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Christie's auction lures book lovers to London

Christie's
The private book collection of the late William Foyle, founder of London's famous Foyles bookstore, is expected to fetch more than $9.47 million at a Christie's auction this week  

LONDON (CNN) -- An illustrated medieval manuscript fetched more than $1.3 million in London Tuesday, kicking off the sale of one of the world's most valuable book collections.

The collection of more than 4,000 volumes has drawn the world's bookworms to London to check out the rare writings dating from the 1930s back to the 11th century, 300 years before the birth of printing.

The Christie's auction, which runs through Thursday, offers piles and piles for the bibliophiles, including early editions of Chaucer, Shakespeare, Jane Austen, Charles Dickens and dozens of other literary lights.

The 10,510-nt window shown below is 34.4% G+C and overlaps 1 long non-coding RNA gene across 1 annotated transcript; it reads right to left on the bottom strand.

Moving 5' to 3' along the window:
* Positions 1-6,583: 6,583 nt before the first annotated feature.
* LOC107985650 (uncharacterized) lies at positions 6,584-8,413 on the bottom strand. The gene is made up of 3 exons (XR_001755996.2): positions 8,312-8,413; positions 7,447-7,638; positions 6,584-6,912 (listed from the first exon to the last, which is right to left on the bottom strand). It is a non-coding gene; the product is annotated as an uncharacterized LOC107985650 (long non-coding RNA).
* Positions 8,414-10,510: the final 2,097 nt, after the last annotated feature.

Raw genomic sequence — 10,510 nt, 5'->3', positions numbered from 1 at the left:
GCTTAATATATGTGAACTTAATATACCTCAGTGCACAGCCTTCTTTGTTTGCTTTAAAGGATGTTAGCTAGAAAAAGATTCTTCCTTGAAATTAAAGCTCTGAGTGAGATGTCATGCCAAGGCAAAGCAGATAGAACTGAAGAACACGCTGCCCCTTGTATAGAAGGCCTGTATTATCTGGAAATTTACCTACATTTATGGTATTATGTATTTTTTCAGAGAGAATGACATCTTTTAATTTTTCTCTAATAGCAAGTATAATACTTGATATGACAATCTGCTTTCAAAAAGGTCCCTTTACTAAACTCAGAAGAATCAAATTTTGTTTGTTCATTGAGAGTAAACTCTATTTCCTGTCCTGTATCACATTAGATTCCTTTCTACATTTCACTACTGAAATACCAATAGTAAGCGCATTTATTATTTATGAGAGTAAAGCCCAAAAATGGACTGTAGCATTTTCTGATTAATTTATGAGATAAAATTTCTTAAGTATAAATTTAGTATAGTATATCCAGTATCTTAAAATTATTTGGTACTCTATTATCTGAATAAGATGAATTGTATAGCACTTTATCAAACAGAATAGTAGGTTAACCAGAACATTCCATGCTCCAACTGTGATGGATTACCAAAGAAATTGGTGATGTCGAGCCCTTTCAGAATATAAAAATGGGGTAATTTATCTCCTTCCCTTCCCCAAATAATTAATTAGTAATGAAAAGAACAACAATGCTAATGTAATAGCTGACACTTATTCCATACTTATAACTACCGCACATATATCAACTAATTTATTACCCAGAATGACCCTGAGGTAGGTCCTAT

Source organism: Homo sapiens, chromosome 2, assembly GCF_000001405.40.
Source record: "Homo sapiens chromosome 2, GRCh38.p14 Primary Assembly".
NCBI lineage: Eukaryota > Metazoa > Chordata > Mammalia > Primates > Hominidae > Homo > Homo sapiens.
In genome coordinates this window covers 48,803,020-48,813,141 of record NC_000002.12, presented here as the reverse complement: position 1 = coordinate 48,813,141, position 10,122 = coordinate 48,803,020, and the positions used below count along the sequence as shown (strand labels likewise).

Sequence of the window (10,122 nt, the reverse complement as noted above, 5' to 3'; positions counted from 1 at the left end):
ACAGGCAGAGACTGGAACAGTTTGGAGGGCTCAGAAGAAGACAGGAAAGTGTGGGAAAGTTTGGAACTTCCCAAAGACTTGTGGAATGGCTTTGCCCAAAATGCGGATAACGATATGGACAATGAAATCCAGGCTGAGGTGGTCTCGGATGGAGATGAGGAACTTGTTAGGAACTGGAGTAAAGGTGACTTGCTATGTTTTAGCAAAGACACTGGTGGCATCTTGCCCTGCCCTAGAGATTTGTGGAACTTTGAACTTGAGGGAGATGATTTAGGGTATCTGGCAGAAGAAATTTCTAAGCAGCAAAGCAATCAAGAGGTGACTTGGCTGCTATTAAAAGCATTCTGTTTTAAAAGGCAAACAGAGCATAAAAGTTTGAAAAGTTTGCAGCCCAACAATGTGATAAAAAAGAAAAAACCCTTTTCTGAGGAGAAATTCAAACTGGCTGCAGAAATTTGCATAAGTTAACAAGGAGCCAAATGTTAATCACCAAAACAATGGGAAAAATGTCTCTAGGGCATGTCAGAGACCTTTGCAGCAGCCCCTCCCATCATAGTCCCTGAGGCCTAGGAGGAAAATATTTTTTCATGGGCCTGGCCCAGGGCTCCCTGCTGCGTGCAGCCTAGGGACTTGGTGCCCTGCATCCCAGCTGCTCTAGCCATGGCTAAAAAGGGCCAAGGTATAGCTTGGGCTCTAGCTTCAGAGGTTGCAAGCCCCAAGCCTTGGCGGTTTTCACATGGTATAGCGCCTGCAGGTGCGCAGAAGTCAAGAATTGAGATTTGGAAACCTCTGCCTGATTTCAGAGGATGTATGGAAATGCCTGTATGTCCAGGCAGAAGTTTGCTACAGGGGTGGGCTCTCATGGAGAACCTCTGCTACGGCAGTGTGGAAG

Books on the auction block date back before the invention of printing and include some of the most famous titles in history  

The books come from the private library of the late William Foyle, who opened Foyles bookshop on Charing Cross Road in the early 1900s. Christie's describes the collection, which Foyle built up at his country home from the 1940s until his death in 1963, as the largest British book collection in private hands to appear at auction in more than 20 years.

Christie's took in nearly $10 million in the first morning session, more than it expected to get for the whole three-day sale. And that's before a half- century-old leaf from the Gutenberg Bible goes on sale.



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